How did the United States, and President Roosevelt, respond to the Jewish refugee crisis triggered by the rise of Hitler? The Unwanted attempts to answer that question in a thoughtful, nuanced manner. Continue the discussion in a classroom or book club. Here are some questions that may help focus the conversation.
1. Michael Dobbs opens The Unwanted with a quote from the American journalist Dorothy Thompson claiming that “a piece of paper with a stamp” represented “the difference between life and death” for people fleeing Nazi persecution. Discuss the pertinence of this quote to the situation confronting the Jewish families cited in the book.
2. From the evidence presented in the book, what were the main factors determining whether or not German Jews fleeing Hitler were granted American visas? Did luck play a role?
3. Dobbs juxtaposes the struggles of individual Jewish families to escape Nazi persecution with a detailed account of political/bureaucratic in-fighting in Washington over U.S. immigration policy. Discuss ways in which the twin story lines are linked.
4. What role did American public opinion play in shaping the attitude of the U.S. government toward refugees? What about the media?
5. In early 1939, Hugo Wachenheimer compared himself to the captain of a sinking ship flashing the signal “Save our Souls” to the outside world. (Page 115). How did the world respond? What do you think about the positions taken by FDR and Eleanor Roosevelt?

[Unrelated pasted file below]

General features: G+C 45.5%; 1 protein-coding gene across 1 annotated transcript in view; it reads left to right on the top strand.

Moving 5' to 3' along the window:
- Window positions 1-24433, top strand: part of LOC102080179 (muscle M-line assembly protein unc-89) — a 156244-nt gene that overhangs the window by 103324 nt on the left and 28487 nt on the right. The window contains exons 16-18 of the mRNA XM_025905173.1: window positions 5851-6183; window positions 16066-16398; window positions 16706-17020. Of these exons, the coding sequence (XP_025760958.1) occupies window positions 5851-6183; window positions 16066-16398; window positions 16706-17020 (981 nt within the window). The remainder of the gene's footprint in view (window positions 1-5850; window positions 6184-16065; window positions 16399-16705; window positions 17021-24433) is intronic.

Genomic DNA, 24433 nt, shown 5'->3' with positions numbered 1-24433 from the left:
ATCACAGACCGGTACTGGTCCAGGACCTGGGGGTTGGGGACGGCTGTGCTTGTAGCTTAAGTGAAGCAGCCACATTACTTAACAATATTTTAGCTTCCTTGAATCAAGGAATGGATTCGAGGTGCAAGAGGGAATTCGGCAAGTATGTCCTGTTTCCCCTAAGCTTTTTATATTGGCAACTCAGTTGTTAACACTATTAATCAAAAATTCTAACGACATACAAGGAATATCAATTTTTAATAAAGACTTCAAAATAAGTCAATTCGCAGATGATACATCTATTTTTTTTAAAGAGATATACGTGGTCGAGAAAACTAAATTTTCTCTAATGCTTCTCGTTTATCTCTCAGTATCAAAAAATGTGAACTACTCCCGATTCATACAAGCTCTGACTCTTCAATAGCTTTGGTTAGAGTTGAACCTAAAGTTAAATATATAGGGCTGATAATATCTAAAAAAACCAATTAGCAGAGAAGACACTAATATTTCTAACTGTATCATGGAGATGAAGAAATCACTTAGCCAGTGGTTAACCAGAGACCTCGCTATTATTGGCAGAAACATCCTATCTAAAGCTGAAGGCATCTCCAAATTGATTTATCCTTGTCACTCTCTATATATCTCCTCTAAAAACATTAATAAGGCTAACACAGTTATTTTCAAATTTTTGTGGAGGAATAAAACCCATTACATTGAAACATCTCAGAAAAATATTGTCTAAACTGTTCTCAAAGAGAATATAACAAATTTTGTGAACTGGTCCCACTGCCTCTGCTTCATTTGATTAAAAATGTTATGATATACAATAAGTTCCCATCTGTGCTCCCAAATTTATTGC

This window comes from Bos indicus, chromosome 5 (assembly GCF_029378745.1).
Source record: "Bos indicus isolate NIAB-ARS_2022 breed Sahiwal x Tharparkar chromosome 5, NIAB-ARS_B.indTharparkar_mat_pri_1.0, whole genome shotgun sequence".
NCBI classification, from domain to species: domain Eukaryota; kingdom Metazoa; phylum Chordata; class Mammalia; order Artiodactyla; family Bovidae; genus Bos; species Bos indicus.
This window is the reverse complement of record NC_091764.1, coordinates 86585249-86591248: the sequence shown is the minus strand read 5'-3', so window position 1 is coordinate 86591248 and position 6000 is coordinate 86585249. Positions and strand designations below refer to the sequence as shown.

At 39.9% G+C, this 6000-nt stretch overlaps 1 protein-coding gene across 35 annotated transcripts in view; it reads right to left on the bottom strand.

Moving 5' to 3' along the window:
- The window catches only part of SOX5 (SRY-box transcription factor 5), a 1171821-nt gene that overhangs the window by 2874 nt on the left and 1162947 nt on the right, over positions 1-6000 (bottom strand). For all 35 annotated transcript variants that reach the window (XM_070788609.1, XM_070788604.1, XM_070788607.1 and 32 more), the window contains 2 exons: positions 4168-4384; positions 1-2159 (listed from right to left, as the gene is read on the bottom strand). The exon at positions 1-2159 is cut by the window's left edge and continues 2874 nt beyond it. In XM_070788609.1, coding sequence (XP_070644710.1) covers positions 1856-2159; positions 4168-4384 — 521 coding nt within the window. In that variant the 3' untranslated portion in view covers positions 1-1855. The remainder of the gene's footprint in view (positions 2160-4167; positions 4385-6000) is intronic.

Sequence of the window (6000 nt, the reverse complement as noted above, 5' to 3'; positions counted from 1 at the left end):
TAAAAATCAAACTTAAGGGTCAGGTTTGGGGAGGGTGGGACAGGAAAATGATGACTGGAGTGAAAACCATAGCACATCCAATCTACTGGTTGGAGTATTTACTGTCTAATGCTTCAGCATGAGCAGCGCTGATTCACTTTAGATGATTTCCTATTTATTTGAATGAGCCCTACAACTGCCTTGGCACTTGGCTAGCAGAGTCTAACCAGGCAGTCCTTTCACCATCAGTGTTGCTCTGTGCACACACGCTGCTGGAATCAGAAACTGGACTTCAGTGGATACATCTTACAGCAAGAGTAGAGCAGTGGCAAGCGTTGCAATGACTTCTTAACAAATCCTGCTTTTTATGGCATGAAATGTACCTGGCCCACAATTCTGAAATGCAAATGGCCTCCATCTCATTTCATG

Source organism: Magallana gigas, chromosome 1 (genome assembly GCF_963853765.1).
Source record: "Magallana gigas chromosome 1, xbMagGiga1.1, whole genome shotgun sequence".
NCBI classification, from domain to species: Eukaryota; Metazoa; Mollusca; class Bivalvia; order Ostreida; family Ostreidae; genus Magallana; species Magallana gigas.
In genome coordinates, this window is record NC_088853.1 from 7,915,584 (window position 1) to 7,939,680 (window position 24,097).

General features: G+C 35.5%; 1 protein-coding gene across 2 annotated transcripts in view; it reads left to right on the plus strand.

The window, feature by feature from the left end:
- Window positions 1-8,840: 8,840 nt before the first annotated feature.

6. President Roosevelt endorsed calls for tighter screening of refugees to prevent Fifth Columnists and Nazi agents from entering the United States following the fall of France in June 1940 (page 129). To what extent should national security concerns play a role in the admission of refugees fleeing persecution, both then and today?
FDR press conference, August 1939, AP photo.
7. A prominent Jewish leader, Rabbi Steven Wise, is quoted as saying that FDR’s re-election in November 1940 was “much more important...than the admission [to the U.S.] of a few people, however imminent be their peril.” (Page 145). See page 38 for a similar quote from senior State Department official George Messersmith playing down the importance of “individual suffering” in shaping foreign policy. Do you agree or disagree with Wise/Messersmith?
8. The State Department advised FDR to reject a French request to facilitate the onward migration of 6,500 Jews deported to France from Germany in October 1940 on the grounds that such a step would only encourage the Nazi regime to deport more Jews. (Pages 162-163). Was the State Department position justified?
9. Were there any scenes in the book that surprised you or gave you a deeper understanding of the challenges faced by Jewish refugees fleeing Hitler or the dilemmas confronting the FDR administration?
10. To what extent was Kippenheim representative of Jewish communities in (a) other parts of Germany and (b) Nazi-occupied Europe.
11. Do you see any parallels between the immigration/national security debate during the period leading up to the Holocaust, and responses to more recent refugee crises? Discuss the similarities and differences.
12. According to the Vietnamese author, Viet Thanh Nguyen, “all wars are fought twice, the first time on the battlefield, the second time in memory.” To what extent is this true of the Holocaust and World War II, as reflected in the experiences of Kippenheim Jews? (Epilogue)